The May 27 deadline is just round the corner that is it is less than four weeks away, yet the major party leaders are not doing the needful for thrashing out the contentious constitutional issues. The common meeting point is nowhere apparent, as the parties are adhering to their rigid stances. Like it had been suspected earlier, there would be some last minute bargaining down the corridor in the interest of the parties concerned rather than of the nation as a whole on what provisions go into the constitution. Now, the leaders have agreed to take the contentious constitutional issues numbering some 125 to the full house meeting of the Constituent Assembly (CA) for voting. If the simple majority is not garnered, the leaders have again agreed to send the issues back to the Constitutional Committee. That highlights the importance of consensus which has proved elusive so far, that is for four years. Even the calendar that is designed to make the constitution drafting task smooth has not been adhered to, and the parties are always willing to add a few more days for some form of consensus to materialise. It has been this tendency all the way, and even coming to the eleventh hour, the chorus is not on coming to a clear-cut agreement, and distractions are being created. The note of distraction at the moment is the formation of a unity government rather than on how best to resolve the outstanding constitutional issues.
When the amendment in Article 70 of the Interim Constitution is effected, the constitution-drafting task can be speeded up to meet the deadline. The formation of the government has its own implications as it is the facilitator for seeing that the twin tasks of peace and constitution-drafting are completed within the stipulated date. In fact, what the leaders are now focussing on is only a reflection of being in the driver’s seat—a reflection of partisan selfish interest. Whichever party has the reins of the government in hand is duty-bound to assist in completing the twin mandated tasks within the latest deadline. However, not only the government, but the stakeholder parties are not doing enough in the direction. How will it help if the parties shift their focus from resolving the contentious issues to the formation of a unity government? It can be of no help at all, even from the viewpoint of a layperson.
While this power deal is being discussed, a former prime minster has made an audacious statement that the CA tenure could be extended by another month and a half, that is till mid-July. That is not what the country wants. Just because the major parties do not want to come to a consensus, it does not mean that the May 27 deadline should be ignored. The leaders ought to have better sense and wrap up the constitution-drafting task by that deadline. They have to live up to the commitment made while extending the CA tenure many times now, and the last one was made some five months back. They will have to bear the blame squarely if consensus still proves elusive. And, the constitution ought to be readied for promulgation by the time the CA’s tenure ends. which will obviously pave the way for national and local elections to be announced, which will be timely.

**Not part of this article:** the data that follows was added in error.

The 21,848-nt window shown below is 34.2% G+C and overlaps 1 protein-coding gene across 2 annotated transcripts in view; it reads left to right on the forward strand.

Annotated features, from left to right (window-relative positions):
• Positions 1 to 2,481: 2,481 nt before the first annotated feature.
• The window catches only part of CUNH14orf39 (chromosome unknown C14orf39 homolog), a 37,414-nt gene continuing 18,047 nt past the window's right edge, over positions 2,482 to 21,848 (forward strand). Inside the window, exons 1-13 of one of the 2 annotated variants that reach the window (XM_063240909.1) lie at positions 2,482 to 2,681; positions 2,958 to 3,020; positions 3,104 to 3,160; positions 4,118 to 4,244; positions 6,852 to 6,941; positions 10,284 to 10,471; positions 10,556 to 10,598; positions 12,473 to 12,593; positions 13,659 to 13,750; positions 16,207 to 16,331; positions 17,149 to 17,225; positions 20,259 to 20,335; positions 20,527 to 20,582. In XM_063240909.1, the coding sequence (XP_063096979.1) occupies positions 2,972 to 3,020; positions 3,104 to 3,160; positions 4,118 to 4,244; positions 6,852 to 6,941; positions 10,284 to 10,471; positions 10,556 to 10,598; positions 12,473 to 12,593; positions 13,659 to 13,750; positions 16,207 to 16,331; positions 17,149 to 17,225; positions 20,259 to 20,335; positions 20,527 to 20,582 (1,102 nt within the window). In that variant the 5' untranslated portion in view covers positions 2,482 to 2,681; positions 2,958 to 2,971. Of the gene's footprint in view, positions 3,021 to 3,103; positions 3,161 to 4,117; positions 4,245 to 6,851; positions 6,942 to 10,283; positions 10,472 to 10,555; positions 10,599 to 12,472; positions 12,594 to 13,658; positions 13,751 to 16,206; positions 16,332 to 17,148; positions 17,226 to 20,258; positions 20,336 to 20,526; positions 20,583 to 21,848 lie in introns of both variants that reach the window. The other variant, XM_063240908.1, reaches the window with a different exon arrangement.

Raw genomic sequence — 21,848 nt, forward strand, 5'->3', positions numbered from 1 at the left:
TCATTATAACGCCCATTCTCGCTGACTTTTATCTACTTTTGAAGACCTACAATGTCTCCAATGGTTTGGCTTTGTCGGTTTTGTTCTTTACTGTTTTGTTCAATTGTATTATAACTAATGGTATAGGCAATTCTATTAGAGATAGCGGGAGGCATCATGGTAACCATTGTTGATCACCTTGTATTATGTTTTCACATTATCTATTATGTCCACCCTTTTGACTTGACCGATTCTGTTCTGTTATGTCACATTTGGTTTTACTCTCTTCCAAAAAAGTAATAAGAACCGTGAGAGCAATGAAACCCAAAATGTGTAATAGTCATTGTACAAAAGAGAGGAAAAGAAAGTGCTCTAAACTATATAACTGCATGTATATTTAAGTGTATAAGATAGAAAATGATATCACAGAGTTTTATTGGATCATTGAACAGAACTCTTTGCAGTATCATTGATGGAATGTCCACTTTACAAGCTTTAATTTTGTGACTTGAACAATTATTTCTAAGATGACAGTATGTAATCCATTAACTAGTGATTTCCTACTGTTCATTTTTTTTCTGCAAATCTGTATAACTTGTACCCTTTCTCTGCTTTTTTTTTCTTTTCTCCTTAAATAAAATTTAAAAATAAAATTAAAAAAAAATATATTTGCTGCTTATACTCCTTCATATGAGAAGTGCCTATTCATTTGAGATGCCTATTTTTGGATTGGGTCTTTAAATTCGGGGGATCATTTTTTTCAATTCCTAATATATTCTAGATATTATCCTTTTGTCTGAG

Every year, May 1 is observed as the international workers’ day. The workers stage rallies worldwide as a sign of unity so that their rights are heeded. The rights they demand include working hours and conditions. In Nepal too such rallies are staged by workers with much fanfare and jubilation. No doubt, the workers deserve a fair deal and any exploitation of them should be opposed and condemned. Meanwhile, it does not behoove on the part of workers to make unreasonable demands, for in many cases this would lead to the shutdown of the industries which provide the source of livelihood for the workers. However, the management should also heed the genuine demands of the workers, and make all possible efforts to get them fulfilled.
All concerned should realize that the fate of the workers and their employers are interlinked. May 1 should thus be taken as a day for the workers to commemorate the sacrifices made by many of their predecessors so that all workers would have their rights guaranteed. In the meantime, the employers too need to be sensitive so they are respected, as the workers of the world unite for the purpose.